For my research, I conducted interviews with 45 students in two fifth grade classrooms in a small, rural district and used other data-collection strategies specifically designed to explore children’s own perspectives, to better understand their views on nutritional health. The district is comprised of four schools, Kindergarten through 2nd grade, 3rd through 5th grade, 6 through 8, and 9 through 12. I work in the intermediate school and spend a lot of time with the children in the cafeteria, talking to them, eating lunch with them, and observing what they're doing, what food means to them, and how they use food.
The district itself has no grocery store in the entire area that the district covers. Families have to drive 20 to 30 miles east or west to get to the nearest grocery stores with fresh produce.
One particular area that I looked into was the social role of food. For example, food as a type of currency to acquire social capital through food‑sharing. I observed students bringing food, chips, or cookies—things the kids know to be unhealthy, but that are still very popular among most kids. They will bring those foods to share with others. That, at least in the moment, allows them to acquire a status boost, if you will.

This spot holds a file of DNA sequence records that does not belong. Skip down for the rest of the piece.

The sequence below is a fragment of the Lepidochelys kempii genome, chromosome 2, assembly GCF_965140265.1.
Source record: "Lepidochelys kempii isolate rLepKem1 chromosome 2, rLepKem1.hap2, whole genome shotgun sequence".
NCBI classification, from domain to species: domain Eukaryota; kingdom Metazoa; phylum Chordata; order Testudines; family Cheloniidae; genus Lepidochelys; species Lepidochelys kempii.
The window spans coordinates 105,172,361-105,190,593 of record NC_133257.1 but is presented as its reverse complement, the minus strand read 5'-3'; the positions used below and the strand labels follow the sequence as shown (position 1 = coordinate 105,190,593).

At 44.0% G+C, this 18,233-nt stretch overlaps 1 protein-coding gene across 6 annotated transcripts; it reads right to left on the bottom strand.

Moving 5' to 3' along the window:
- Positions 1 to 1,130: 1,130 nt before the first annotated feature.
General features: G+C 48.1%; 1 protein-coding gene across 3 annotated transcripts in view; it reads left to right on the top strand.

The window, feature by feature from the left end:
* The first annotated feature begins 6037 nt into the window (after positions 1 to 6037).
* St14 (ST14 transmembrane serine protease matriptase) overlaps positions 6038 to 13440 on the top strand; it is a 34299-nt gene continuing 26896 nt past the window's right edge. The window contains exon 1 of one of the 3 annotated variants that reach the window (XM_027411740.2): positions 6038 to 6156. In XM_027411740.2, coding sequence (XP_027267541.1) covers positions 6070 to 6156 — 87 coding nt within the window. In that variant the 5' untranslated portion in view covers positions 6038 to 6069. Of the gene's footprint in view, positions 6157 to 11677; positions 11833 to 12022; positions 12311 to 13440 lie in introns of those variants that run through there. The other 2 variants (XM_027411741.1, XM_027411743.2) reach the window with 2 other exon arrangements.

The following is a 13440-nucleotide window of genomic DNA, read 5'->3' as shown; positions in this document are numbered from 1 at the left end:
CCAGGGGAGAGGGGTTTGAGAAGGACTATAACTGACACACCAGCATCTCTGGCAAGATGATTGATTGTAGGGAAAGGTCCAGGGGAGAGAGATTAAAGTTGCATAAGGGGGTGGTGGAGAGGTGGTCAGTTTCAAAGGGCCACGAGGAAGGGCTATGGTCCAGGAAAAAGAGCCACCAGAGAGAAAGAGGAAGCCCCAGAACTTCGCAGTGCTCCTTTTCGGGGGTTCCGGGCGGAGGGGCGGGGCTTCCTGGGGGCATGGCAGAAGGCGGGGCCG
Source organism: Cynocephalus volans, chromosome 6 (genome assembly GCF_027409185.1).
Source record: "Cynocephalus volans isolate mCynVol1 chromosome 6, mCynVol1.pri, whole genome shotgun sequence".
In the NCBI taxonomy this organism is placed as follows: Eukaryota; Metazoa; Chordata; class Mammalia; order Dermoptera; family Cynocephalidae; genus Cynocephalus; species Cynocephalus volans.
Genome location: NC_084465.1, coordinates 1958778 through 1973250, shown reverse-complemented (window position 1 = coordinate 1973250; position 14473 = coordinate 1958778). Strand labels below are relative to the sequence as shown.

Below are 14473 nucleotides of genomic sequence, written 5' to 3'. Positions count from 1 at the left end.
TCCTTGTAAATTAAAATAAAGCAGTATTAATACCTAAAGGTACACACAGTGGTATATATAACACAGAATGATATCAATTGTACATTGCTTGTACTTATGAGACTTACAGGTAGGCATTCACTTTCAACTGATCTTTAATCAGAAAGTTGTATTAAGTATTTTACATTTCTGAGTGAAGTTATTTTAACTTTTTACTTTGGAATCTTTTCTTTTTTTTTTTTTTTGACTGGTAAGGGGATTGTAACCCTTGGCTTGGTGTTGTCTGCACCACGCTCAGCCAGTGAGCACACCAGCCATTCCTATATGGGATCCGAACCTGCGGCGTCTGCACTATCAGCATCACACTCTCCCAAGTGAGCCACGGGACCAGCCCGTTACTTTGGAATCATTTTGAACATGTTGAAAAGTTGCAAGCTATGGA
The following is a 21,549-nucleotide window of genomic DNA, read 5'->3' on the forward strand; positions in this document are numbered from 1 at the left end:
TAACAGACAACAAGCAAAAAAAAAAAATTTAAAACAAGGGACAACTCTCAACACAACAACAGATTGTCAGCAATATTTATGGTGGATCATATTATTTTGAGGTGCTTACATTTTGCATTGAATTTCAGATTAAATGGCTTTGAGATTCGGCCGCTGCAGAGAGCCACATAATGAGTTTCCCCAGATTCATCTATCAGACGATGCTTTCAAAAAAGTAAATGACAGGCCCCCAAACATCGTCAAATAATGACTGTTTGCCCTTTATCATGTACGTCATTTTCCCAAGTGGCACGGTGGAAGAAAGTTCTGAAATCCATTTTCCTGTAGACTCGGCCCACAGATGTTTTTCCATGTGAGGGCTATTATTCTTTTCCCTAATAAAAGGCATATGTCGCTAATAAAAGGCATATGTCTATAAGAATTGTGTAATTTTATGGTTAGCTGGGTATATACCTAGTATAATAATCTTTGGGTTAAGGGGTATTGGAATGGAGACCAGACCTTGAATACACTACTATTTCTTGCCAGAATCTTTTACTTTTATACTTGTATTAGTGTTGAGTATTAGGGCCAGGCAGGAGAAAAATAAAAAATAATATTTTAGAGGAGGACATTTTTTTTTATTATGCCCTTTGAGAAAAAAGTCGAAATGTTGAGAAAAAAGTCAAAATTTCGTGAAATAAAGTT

*Editorial Note: Look for an upcoming video interview with PCMH expert and quality improvement nurse, Jill Leonard, RN, from Southern Illinois University School of Medicine.
What kind of challenges do you anticipate throughout your research or in the pilot study?
A part of our research that is going to be challenging, but challenging in a very positive way, is to translate these findings into the clinical field. The dominant research paradigm is a quantitative paradigm. Most people around here are used to things with large data sets that are numerical. To actually have a narrative, such as what is produced through qualitative research, is rare in this context. That will be Jill’s and my job, to find ways to translate the information that we collect through this research in a way that is not just meaningful for the kids and families with whom we work, but also meaningful for those people in the clinical field that are in charge of either adapting existing programs or creating new programs.
Will you and Ms Leonard be involved with guidance in implementation of these programs or changes?
Not at this point, no. The starting point for us—where Jill and my passion overlapped—is the idea that, before we do anything, or before we continue to do anything, we need to figure what's actually going on: Do the kids think of health the same way that we think of health? What does healthy and unhealthy eating mean to them? What matters to them? What factors influence their decisions to engage in healthy versus unhealthy behaviors?